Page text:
Only if we do that; only if we work with the grain of human nature, not against it, will we achieve the fairer, more equal and more prosperous society that we all want to see.
Why Equality matters
We can all agree on our ultimate aim of a better society. But I want to explain why equality of opportunity and equal treatment will help us to achieve that better society.
I think there are three main reasons: moral, social and economic.
Morally, everyone would agree that people have a right to be treated equally and to live their lives free from discrimination. Anyone who has ever been on the receiving end of discrimination knows how painful, hurtful and damaging it can be and why we should seek to eliminate it from our society. And anyone who has ever witnessed discrimination would want to stamp it out.
So equality is not just important to us as individuals. It is also essential to our wellbeing as a society. Strong communities are ones where everyone feels like they have got a voice and can make a difference.
And those people within communities who are allowed to fall too far behind are more likely to get caught up in social problems like crime, addiction and unemployment.
That brings me on to the third reason why equality matters. Economically, equality of opportunity is vital to our prosperity. It is central to building a strong, modern economy that benefits from the talents of all of its members.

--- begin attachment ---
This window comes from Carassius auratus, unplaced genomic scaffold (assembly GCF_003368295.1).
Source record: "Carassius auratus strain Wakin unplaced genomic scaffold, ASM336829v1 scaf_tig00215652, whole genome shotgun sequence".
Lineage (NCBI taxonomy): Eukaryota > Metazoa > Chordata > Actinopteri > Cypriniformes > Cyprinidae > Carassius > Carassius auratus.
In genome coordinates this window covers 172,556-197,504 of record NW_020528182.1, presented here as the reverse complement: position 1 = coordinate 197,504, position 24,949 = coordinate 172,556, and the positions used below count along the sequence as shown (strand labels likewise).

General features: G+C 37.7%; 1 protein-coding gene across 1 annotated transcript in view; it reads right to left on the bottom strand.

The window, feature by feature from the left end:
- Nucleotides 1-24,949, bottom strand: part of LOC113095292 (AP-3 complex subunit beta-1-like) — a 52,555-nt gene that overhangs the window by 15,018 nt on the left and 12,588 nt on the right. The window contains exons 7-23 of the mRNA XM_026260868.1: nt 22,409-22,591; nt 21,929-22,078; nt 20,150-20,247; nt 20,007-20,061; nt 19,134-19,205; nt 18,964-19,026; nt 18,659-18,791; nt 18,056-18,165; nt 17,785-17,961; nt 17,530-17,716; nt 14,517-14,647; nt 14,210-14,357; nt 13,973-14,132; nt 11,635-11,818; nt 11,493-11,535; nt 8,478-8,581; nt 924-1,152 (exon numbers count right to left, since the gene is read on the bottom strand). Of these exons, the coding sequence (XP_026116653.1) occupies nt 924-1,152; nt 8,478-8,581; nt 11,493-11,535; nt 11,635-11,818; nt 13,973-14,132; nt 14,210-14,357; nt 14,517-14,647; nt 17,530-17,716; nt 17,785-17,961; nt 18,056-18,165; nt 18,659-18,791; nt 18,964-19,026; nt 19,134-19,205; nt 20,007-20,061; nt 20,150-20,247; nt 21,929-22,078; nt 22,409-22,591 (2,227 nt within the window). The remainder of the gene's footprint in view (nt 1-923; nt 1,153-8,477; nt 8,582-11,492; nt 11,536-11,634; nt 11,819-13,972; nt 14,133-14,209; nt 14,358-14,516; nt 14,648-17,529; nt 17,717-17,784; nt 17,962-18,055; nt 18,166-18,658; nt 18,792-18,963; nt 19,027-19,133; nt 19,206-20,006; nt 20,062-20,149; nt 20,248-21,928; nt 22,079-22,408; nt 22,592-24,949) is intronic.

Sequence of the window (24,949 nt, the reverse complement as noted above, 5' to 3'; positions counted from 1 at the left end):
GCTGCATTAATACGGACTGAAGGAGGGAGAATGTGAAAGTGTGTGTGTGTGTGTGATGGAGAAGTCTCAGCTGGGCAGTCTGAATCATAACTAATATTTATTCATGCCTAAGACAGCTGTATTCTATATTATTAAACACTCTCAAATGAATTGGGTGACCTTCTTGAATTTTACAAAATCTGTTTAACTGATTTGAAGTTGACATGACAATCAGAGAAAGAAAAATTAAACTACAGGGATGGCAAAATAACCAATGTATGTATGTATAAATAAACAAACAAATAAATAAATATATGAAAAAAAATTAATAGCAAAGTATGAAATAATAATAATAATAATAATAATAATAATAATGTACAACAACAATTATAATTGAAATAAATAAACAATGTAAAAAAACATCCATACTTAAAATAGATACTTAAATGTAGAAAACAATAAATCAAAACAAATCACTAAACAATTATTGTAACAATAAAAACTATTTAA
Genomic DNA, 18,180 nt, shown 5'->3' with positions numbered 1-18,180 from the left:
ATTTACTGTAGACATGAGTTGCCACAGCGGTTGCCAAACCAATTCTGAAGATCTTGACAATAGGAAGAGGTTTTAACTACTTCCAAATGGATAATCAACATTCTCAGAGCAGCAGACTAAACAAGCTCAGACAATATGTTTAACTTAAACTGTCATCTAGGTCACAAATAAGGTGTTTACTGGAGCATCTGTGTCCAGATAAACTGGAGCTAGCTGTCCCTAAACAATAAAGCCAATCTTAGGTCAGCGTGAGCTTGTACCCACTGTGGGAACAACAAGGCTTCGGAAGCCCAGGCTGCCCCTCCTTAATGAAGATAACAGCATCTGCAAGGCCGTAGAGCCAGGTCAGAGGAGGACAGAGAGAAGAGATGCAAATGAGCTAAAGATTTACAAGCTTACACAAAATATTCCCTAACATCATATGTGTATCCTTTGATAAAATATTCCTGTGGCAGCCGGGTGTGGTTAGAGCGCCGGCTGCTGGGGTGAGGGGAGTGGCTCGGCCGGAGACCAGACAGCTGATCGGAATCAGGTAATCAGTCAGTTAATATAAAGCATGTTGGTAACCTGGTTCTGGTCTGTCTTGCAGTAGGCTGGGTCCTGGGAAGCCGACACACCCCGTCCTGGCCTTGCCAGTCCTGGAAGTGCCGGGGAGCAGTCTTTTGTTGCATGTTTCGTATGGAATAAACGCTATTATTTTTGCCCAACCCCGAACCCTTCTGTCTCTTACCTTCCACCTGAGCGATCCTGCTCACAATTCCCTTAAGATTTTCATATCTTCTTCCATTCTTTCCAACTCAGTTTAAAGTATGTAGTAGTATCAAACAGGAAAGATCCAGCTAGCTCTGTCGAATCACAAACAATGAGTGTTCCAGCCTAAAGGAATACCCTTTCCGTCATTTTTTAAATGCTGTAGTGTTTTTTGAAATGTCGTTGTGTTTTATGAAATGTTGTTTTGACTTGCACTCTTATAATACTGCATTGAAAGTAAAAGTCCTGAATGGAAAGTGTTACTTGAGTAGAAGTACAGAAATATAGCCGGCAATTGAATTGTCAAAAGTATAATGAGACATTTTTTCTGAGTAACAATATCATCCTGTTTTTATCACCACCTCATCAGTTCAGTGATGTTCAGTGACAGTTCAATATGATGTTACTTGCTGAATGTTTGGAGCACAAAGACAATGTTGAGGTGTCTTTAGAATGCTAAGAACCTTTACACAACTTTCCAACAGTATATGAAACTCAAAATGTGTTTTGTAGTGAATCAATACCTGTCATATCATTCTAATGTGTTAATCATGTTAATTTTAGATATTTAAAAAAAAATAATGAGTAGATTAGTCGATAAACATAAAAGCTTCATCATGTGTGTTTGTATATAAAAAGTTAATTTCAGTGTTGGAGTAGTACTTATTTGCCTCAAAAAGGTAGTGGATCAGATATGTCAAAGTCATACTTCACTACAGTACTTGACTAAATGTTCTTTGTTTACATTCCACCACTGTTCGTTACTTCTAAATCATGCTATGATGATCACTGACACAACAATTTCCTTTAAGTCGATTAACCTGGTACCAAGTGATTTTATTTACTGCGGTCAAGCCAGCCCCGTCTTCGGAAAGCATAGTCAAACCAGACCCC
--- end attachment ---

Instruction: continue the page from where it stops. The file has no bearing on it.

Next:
The National Audit Office recently estimated that the overall cost to the economy from the failure to fully use the talents of ethnic minorities could be nearly seven billion pounds. Better use of women’s skills could be worth fifteen to twenty three billion pounds each year. We can no longer afford to keep missing out on the economic benefits that greater equality could bring.
So equality is not an add on or an optional extra that we should only care about when money is plentiful - it matters morally, it is important to our well-being as a society and it is crucial to our economy.
UK Has Come a Long Way
As we look at ensuring equality of treatment and enhancing equality of opportunity, it is important to acknowledge that we have come a long way.
As recently as 1967, people like the war hero Alan Turing were prosecuted for homosexual acts between consenting adults. As recently as 1968 it was legal to refuse housing, employment or public services to people because of their ethnic background. And as recently as 1975 it was legal to pay women less than men for exactly the same work.
These examples of discrimination needed to be dealt with. And they needed to be dealt with using the full force of Paliamentary law.
And I am not going to pretend that the last government did nothing. Civil Partnership legislation, for example, marked a great advance for gay rights in this country.
The Old Approach
But these old injustices have been outlawed and we now have some of the most comprehensive equality laws in the world. And yet inequality persists.
Decades after equal pay laws were passed the full time gender pay gap for women stands at over twelve percent, increasing to twenty two percent if part-time employees are included.
Despite new legislation on hate crime, many gay people still suffer from intolerance.